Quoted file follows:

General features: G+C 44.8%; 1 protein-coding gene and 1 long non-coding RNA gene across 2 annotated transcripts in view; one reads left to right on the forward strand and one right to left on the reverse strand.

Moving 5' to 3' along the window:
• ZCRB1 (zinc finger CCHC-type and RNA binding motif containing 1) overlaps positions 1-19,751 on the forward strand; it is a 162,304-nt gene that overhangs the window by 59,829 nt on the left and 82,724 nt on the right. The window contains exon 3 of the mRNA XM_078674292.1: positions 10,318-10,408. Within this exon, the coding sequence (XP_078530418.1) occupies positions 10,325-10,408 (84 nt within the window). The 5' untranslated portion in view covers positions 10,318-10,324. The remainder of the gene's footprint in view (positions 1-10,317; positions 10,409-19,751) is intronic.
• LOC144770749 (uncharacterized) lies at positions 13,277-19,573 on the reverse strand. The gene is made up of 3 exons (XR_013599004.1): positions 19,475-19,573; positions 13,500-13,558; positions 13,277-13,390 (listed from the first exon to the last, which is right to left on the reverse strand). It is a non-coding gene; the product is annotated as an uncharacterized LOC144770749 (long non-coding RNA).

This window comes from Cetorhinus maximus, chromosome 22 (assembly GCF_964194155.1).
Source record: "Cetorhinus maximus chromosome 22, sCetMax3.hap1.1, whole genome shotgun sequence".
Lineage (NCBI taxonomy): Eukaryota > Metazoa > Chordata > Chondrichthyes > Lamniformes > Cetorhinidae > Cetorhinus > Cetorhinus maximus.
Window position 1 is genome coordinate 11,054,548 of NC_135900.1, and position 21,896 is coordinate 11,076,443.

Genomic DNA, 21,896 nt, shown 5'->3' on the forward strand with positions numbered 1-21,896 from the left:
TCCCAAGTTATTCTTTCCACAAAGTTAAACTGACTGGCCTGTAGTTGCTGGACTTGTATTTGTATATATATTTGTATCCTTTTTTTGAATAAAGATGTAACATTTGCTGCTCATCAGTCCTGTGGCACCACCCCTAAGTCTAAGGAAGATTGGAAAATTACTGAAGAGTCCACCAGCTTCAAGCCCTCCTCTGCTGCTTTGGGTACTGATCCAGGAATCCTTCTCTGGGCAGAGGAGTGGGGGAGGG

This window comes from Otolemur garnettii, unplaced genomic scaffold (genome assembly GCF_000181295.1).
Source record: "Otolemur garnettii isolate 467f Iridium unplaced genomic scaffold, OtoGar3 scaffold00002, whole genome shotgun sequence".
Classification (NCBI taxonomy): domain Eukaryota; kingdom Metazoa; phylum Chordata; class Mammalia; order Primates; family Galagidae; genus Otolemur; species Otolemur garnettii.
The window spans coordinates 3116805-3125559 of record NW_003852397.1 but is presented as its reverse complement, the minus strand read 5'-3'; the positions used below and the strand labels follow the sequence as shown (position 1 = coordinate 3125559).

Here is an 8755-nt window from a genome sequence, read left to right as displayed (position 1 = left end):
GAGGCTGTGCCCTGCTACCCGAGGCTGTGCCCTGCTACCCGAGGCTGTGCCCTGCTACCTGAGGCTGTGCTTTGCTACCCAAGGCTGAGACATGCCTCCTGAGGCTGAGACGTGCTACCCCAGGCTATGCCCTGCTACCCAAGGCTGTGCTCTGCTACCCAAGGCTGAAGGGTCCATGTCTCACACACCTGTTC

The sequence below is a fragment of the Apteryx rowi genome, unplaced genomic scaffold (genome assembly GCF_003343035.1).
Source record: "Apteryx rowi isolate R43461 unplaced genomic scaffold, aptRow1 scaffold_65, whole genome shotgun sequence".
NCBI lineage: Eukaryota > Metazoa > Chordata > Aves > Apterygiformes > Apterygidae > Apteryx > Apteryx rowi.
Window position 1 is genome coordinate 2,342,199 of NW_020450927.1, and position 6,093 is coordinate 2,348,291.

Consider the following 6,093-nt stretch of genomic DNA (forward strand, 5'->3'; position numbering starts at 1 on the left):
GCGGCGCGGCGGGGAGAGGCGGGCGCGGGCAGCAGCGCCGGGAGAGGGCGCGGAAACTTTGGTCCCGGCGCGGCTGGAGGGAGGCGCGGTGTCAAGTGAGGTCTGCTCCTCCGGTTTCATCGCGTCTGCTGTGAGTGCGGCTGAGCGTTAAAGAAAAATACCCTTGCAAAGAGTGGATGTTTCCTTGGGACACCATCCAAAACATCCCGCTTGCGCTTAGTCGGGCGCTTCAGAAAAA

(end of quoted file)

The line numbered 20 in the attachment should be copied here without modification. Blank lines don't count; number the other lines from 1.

Window position 1 is genome coordinate 2,342,199 of NW_020450927.1, and position 6,093 is coordinate 2,348,291.